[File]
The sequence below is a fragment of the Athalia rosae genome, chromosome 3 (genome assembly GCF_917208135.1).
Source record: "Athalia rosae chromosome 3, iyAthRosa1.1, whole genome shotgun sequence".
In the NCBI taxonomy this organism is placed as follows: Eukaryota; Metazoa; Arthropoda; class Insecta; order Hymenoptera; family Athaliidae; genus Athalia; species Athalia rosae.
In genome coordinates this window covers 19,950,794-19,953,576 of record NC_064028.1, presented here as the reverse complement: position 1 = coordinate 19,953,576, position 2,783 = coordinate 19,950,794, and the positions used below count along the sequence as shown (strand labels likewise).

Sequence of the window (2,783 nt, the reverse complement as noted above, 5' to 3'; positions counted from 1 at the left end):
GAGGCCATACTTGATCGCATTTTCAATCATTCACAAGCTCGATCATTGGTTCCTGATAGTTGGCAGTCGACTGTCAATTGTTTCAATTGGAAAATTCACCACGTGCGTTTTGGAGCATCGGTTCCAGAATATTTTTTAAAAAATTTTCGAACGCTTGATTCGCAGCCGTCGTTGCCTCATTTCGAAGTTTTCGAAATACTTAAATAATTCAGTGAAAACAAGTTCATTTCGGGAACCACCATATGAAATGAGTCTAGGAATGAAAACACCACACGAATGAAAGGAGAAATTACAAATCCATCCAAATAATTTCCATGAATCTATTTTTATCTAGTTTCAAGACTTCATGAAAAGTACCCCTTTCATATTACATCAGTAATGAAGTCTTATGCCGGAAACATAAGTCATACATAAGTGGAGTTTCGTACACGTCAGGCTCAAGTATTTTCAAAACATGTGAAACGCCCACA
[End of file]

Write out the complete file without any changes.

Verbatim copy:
The sequence below is a fragment of the Athalia rosae genome, chromosome 3 (genome assembly GCF_917208135.1).
Source record: "Athalia rosae chromosome 3, iyAthRosa1.1, whole genome shotgun sequence".
In the NCBI taxonomy this organism is placed as follows: Eukaryota; Metazoa; Arthropoda; class Insecta; order Hymenoptera; family Athaliidae; genus Athalia; species Athalia rosae.
In genome coordinates this window covers 19,950,794-19,953,576 of record NC_064028.1, presented here as the reverse complement: position 1 = coordinate 19,953,576, position 2,783 = coordinate 19,950,794, and the positions used below count along the sequence as shown (strand labels likewise).

Sequence of the window (2,783 nt, the reverse complement as noted above, 5' to 3'; positions counted from 1 at the left end):
GAGGCCATACTTGATCGCATTTTCAATCATTCACAAGCTCGATCATTGGTTCCTGATAGTTGGCAGTCGACTGTCAATTGTTTCAATTGGAAAATTCACCACGTGCGTTTTGGAGCATCGGTTCCAGAATATTTTTTAAAAAATTTTCGAACGCTTGATTCGCAGCCGTCGTTGCCTCATTTCGAAGTTTTCGAAATACTTAAATAATTCAGTGAAAACAAGTTCATTTCGGGAACCACCATATGAAATGAGTCTAGGAATGAAAACACCACACGAATGAAAGGAGAAATTACAAATCCATCCAAATAATTTCCATGAATCTATTTTTATCTAGTTTCAAGACTTCATGAAAAGTACCCCTTTCATATTACATCAGTAATGAAGTCTTATGCCGGAAACATAAGTCATACATAAGTGGAGTTTCGTACACGTCAGGCTCAAGTATTTTCAAAACATGTGAAACGCCCACA